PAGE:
4. How does the idea of ‘the island’ – of isolation or self-containment - inform your poetry ?
There are two levels to my poetic relationship with the idea of “the island.” The first is a desire to make a utopia out of it, to recreate its society into one that's essentially culturally hybrid, métisse. The second desire is diametrically opposite— it is to flee the island's claustrophobic insularity, the experience of living on an island being here defined mostly as an “exile from within,” as imprisonment and impossibility. It might doubtlessly be difficult for those who live on continents to really understand that insular unease of island life— of being limited to a piece of land, barely 720 square miles large, floating in the middle of nowhere and filled with shadows who believe themselves to hold universal powers when these powers are clearly imaginary. The island can be a theatre of shadows on the stage of the world. And I've grown tired today of the insular romanticism that some artists easily embrace— of the island as “paradise” or “sanctuary.” I do live here, and will probably live here for the rest of my life, but I know that this comes at a price: acute loneliness, constantly feeling at the periphery of everything. And it's becoming more and more obvious to me that the soul-crushing, ego-destroying nature of insularity actually fuels my impulse for poetic creation.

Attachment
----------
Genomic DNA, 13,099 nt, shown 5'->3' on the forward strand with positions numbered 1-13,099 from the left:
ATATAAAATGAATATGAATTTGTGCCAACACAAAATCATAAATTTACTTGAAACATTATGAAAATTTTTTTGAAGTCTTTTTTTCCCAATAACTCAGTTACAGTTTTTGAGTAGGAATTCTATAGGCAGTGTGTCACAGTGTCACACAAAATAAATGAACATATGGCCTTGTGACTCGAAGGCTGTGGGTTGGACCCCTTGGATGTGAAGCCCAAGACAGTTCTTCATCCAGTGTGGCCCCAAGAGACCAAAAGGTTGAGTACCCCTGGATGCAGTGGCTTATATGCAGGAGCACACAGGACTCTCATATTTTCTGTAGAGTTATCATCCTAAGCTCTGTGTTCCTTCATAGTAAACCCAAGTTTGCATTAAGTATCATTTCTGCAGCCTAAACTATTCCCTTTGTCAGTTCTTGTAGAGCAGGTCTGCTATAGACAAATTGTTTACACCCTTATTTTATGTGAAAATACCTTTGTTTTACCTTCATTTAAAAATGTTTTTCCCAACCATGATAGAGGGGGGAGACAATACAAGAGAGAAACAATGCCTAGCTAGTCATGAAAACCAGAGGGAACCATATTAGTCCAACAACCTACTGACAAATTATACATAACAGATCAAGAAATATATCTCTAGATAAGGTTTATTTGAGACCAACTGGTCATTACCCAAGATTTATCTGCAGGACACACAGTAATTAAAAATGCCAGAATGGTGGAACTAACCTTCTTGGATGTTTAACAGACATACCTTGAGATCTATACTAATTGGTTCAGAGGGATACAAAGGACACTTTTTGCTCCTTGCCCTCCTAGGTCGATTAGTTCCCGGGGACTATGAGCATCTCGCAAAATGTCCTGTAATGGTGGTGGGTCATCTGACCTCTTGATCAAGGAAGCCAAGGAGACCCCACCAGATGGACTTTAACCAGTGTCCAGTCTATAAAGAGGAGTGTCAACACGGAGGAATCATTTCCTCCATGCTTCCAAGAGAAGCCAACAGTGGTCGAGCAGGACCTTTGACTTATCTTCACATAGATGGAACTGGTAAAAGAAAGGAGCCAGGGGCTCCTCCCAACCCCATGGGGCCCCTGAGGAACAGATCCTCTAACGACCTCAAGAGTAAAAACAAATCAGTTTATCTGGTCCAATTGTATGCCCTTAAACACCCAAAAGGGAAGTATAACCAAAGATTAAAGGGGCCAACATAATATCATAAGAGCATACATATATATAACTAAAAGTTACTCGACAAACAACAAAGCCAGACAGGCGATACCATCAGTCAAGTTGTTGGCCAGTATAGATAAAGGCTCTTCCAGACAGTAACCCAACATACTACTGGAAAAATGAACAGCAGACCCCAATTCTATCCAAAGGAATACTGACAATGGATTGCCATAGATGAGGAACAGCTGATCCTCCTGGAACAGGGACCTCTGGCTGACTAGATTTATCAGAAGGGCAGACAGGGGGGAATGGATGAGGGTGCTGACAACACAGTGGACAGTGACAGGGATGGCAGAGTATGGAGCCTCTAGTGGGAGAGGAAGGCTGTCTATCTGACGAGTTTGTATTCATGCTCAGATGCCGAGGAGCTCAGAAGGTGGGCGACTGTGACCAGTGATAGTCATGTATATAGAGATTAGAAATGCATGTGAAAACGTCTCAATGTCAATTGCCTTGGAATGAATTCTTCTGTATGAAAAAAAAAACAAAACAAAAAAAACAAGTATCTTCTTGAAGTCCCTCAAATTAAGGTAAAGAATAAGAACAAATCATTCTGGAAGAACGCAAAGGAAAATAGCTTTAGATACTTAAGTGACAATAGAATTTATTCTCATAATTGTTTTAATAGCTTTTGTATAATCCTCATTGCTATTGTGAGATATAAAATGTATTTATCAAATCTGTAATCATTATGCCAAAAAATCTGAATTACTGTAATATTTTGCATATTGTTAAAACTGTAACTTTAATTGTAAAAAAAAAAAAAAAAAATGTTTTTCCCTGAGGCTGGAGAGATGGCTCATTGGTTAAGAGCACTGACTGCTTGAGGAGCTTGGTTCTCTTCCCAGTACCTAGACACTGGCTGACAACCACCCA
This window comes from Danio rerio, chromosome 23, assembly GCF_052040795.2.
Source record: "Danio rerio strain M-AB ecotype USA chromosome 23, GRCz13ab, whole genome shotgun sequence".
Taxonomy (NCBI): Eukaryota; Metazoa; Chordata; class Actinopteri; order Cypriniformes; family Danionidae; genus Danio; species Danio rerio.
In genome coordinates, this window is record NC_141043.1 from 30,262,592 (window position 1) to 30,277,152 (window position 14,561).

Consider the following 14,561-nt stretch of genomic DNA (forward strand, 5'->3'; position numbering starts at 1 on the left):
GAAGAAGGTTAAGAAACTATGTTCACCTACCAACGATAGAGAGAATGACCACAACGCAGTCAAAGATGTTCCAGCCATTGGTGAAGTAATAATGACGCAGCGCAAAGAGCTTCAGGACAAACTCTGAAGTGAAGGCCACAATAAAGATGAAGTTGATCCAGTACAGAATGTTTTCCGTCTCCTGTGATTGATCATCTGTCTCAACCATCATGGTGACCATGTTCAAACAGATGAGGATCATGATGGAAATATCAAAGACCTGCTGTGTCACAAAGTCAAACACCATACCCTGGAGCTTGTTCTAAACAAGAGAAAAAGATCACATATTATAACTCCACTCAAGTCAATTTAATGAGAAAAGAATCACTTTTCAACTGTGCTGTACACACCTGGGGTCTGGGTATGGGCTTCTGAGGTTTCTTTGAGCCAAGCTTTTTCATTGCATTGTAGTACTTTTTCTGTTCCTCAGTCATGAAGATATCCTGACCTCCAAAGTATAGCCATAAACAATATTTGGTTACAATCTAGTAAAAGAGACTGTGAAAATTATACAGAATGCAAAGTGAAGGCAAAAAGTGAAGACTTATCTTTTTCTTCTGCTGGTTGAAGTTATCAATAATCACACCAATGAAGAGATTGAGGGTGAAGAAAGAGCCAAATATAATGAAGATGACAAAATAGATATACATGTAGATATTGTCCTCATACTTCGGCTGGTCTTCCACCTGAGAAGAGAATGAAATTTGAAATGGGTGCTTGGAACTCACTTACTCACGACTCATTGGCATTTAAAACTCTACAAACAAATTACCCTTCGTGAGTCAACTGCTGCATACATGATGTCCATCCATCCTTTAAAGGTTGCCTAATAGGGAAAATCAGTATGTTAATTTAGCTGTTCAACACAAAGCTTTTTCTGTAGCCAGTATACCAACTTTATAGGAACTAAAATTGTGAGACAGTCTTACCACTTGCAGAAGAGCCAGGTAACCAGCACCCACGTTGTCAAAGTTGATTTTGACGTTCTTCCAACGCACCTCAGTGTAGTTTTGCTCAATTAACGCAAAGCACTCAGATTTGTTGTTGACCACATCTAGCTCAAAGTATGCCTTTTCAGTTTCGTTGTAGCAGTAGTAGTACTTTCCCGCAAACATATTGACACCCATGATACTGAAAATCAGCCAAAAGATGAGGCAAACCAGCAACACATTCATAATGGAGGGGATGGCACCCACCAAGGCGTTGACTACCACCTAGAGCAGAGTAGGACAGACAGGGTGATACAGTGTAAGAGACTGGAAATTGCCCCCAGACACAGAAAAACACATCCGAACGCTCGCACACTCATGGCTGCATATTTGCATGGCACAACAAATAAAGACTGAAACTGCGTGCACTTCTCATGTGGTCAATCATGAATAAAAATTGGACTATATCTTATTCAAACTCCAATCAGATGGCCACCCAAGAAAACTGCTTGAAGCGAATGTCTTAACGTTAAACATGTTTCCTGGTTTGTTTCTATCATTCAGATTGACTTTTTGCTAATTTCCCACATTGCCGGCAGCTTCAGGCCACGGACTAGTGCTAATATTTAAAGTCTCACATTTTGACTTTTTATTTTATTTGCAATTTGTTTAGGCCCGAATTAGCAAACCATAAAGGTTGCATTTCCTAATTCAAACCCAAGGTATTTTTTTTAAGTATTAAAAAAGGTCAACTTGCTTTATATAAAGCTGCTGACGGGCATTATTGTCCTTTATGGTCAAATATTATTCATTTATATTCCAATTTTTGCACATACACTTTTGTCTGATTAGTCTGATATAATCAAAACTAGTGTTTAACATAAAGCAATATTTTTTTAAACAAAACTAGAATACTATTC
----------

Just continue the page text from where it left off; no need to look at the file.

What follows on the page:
5. You mostly write in French, or Creole, but also speak English, your children learn Mandarin and Urdu, and as a Muslim you study the Arabic language. What is the value given to poetry through such a capacity to ‘migrate’ between languages ?